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The majority of youth join gangs between ages 11 and 15. Early prevention efforts can keep them safe. #BacktoSchool

Highlights

NIJ supports research to learn the effects of and inform public policies on sex offender management. Registration and notification laws are meant to help law enforcement monitor convicted sex offenders, help residents protect themselves and their children, and deter crime.

Read our updated topic pages.

NIJ is seeking comment on two draft documents related to a Mobile License Plate Reader Systems Standard for use by criminal justice agencies. These documents are available in the Federal Register for 45 days to allow for industry representatives, criminal justice agencies, research communities and the general public to comment.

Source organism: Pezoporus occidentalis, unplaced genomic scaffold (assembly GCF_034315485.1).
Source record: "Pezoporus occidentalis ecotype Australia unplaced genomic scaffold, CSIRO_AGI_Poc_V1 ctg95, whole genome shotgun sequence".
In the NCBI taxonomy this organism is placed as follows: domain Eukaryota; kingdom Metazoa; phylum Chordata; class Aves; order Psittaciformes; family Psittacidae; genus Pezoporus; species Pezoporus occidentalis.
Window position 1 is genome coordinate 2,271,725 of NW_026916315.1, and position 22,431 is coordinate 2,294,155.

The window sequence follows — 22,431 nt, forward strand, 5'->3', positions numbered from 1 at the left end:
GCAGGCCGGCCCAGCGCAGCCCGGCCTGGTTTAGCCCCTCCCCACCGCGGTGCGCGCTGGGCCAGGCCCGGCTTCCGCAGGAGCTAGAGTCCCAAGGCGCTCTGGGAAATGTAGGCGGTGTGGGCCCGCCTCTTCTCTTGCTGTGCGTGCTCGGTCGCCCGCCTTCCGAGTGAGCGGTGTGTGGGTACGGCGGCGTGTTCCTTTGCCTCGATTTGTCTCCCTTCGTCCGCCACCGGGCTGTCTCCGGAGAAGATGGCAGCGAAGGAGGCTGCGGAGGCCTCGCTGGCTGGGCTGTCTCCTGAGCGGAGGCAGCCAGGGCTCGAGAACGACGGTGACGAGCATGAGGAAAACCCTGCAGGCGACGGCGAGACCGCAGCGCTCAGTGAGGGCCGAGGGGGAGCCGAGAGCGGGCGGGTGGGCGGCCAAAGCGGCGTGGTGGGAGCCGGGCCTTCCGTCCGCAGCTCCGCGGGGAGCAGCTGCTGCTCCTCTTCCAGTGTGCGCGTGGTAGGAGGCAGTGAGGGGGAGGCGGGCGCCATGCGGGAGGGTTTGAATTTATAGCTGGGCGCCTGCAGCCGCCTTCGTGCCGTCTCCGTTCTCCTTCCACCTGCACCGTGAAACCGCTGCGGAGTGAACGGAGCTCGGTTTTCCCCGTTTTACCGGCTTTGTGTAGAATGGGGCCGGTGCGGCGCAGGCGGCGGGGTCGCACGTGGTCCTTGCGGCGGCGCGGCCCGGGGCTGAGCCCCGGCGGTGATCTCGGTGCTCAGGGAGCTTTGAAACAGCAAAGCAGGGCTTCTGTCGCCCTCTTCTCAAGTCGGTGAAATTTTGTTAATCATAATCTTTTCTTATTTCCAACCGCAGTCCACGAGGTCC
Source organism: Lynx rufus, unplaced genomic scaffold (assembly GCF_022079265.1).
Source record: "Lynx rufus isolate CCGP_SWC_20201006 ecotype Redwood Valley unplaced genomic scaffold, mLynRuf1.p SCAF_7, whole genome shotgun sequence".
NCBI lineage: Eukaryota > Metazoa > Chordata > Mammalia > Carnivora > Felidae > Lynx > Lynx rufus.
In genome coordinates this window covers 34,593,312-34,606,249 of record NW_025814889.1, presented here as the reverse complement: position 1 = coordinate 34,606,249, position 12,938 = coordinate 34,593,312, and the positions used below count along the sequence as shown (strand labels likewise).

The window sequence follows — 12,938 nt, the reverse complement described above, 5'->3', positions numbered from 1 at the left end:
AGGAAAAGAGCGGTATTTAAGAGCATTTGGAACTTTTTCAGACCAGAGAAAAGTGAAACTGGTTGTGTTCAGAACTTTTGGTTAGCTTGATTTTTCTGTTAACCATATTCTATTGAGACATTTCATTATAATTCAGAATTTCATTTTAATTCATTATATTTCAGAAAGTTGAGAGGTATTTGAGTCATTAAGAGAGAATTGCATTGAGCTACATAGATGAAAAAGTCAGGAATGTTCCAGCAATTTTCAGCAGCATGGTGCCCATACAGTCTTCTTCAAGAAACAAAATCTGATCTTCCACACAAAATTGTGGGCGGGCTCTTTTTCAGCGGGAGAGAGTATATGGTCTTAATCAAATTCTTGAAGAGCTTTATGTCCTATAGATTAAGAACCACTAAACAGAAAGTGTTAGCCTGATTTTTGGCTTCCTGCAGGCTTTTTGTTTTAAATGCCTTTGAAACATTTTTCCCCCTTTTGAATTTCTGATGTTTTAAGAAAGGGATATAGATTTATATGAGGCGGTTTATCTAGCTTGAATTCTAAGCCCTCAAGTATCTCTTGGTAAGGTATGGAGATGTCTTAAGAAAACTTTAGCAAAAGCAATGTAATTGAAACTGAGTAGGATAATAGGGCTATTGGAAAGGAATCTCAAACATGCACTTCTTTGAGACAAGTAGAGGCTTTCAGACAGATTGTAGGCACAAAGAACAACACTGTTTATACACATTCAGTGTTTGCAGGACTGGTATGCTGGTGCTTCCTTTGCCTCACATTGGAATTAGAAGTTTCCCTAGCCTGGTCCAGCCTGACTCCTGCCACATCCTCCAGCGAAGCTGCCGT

Learn more.

Youth who fight with their siblings and girls who are exposed to family conflict were more likely to engage in bullying at school. Youth who bullied others in middle school were then more likely to continue bullying others in high school and engage in more serious forms of aggression in romantic relationships.

Read Bullying, Sexual, and Dating Violence Trajectories From Early to Late Adolescence (pdf, 74 pages).

The latest bulletin in the NIJ/OJJDP Study Group on the Transition From Juvenile Delinquency to Adult Crime is now available!

Working to Identify Missing Persons

Outline of a woman's face.

The National Missing and Unidentified Persons System (NamUs) is a powerful tool to assist law enforcement officers, medical examiners, and the family members of missing persons in solving cold cases. Learn more about NamUs.

Practitioner Scholarships for IACP Conference

Apply for a scholarship to attend the International Association of Chiefs of Police Annual Conference and Expo in October. The scholarships are for mid-rank law enforcement officers and will cover travel, conference registration, per diem expenses and accommodations.